Yesterday was really fun. On another suggestion from Francisco, we went to a town called Maipu, or more specifically a district outside the small town of Maipu called Conquibito (again, f#@& you, Footprints, it seems everyone else´s guidebooks told them about this place). We were able to rent bikes there and they gave us a map to 7 or 8 wineries around that we could ride to. We ended up seeing a group of 4 other tourists–we could tell because they were wearing shorts– and decided to follow them. They ended up being really nice Irish, whom we could actually understand! We did the whole tour with them and got drunk from the wine and ended up at a really great place that made liquers including Absinthe. Yes, we actually saw it sitting in the wormwood. Unfortunately, we had no more money at this time, so had to go home empty handed, but a little tipsy even after the bike ride home. It was nice to converse easily with people and enjoy the sun and scenery (again, photos to follow).
Ok, so here is where the conflicted emotion comes in… when we got back to Francisco´s house after a really great day, I still felt uneasy or nervous and not really excited for the trip ahead. We had been planning to make our way slowly across northern Argentina, end up on the beaches of Uruguay and then to Buenos Aires for Christmas and New Years with Mike´s cousins who live there. Mike and I ended up talking for a long time about why this made both of us nervous and we started talking about the best times while travelling and we found a few similarities. Many of them were when had mobility freedom (like the scooter in Thailand or even the Paris Metro) and all of them happened when we had a secure home base. The present and near future has none of these things, and even though we really like the city and culture of Mendoza, there is no way for us to relax into a rhythem of life. It isn´t so much the travelling that we like, but the staying part.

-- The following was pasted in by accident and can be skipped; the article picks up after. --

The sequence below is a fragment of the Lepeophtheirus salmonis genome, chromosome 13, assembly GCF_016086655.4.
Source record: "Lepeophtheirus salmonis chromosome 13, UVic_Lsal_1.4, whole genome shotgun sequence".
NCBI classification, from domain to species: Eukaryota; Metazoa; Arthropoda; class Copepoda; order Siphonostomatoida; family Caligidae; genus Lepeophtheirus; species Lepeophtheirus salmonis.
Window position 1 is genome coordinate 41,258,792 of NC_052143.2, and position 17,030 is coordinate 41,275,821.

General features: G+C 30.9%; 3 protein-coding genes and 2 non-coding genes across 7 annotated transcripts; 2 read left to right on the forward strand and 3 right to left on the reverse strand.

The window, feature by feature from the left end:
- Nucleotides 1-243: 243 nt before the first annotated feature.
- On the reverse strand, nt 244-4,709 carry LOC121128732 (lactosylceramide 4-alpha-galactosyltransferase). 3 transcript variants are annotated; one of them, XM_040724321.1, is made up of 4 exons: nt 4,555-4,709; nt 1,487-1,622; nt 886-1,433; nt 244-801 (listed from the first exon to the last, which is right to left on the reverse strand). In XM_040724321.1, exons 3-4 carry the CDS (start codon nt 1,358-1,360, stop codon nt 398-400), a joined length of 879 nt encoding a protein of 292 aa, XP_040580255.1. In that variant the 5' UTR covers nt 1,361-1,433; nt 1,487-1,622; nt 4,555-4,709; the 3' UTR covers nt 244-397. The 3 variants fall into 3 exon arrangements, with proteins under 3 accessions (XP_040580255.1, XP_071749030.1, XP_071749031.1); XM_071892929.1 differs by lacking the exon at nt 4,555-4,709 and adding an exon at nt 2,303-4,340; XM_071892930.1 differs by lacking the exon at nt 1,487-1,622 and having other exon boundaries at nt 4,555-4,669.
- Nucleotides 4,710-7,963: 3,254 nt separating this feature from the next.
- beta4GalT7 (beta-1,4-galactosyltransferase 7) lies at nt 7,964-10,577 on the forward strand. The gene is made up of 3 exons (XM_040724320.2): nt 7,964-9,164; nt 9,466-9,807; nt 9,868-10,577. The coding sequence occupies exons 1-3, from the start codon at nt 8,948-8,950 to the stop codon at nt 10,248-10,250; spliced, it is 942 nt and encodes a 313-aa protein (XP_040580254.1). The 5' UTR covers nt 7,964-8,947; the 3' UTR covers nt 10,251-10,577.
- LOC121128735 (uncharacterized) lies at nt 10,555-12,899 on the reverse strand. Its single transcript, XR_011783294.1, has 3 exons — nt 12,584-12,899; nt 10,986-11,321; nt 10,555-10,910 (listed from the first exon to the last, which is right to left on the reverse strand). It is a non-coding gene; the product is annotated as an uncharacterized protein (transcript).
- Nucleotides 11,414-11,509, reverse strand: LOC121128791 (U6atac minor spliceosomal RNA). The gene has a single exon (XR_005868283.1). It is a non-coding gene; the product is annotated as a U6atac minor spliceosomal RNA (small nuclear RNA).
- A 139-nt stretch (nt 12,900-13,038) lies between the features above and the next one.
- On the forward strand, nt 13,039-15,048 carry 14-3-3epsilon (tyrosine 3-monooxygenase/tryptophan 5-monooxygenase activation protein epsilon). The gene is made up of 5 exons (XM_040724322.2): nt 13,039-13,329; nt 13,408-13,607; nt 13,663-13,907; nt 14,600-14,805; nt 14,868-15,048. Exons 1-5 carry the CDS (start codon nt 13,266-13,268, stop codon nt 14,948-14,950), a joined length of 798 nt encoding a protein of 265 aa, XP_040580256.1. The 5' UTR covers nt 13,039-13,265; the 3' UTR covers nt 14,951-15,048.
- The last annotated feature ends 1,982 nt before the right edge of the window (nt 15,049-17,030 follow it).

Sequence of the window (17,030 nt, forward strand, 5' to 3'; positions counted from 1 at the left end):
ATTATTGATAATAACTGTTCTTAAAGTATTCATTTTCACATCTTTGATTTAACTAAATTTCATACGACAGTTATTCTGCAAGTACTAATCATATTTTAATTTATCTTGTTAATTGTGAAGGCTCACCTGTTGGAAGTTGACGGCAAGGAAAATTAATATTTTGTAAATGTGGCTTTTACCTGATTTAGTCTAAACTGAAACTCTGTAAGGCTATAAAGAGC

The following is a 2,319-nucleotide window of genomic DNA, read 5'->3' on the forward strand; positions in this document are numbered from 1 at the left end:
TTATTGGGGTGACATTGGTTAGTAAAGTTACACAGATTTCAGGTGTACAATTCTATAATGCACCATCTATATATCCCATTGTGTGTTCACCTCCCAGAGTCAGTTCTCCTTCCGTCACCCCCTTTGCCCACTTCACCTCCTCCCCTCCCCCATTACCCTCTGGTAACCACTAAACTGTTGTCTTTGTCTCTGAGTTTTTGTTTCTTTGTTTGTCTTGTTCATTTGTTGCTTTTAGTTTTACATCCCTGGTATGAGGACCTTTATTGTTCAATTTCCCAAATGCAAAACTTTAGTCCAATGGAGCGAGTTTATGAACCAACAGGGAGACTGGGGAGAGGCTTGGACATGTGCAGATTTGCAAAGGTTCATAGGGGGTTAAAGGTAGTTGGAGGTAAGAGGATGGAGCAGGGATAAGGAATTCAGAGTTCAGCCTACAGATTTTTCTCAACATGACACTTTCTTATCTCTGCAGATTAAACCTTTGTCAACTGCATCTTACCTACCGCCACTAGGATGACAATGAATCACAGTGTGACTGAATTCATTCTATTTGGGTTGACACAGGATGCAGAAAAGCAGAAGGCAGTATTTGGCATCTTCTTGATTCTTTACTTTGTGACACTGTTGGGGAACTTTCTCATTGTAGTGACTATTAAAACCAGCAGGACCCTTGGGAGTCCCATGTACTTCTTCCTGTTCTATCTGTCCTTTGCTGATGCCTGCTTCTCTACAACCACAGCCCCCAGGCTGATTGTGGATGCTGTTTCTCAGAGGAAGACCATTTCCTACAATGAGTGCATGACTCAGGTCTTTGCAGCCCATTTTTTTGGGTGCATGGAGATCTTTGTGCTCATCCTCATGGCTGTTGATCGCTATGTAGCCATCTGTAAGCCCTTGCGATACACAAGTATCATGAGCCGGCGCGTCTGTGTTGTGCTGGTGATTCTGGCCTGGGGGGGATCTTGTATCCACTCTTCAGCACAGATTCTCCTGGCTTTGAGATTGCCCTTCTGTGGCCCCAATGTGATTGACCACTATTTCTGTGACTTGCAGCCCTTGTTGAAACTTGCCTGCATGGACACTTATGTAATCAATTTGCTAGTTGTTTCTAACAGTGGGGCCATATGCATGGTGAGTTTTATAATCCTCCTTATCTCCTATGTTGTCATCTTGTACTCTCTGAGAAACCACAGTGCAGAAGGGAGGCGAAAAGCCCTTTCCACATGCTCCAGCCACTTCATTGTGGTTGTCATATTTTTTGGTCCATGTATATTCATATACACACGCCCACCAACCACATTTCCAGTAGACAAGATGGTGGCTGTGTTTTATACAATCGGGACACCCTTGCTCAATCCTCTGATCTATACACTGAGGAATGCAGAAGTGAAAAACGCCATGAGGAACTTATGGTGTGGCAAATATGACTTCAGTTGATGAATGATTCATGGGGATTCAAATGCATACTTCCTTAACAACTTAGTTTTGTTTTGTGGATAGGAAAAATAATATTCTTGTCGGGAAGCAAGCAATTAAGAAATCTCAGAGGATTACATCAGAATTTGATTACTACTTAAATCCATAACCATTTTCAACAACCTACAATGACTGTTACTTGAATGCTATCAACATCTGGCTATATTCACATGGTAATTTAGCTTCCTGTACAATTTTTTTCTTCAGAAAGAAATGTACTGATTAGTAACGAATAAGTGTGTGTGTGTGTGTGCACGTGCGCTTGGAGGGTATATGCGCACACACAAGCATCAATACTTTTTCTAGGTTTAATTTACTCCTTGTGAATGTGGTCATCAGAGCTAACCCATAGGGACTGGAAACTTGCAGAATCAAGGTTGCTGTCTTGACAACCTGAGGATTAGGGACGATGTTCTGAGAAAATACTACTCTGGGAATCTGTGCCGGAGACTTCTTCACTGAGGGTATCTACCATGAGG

We made a decision to speed up the travelling part and try to get to BA faster and stay there longer. We are realizing that South America is huge! I mean obviously, but when you are looking at it on a map above your bed at home, you aren´t thinking from point A to point B takes 26 hours or wow there are 86 cities the size of Bellevue or larger, you just think, Argentina. By going to BA for so long, we are sacrificing a lot of the country and a lot of different ways of life, but if we don´t, I fear that we would go crazy trying to see everything. One month is barely enough time to say that we have been somewhere for real. We probably won´t even know BA as well as we could when we are done, but we will have a much better chance of knowing anything if we cut out the rest.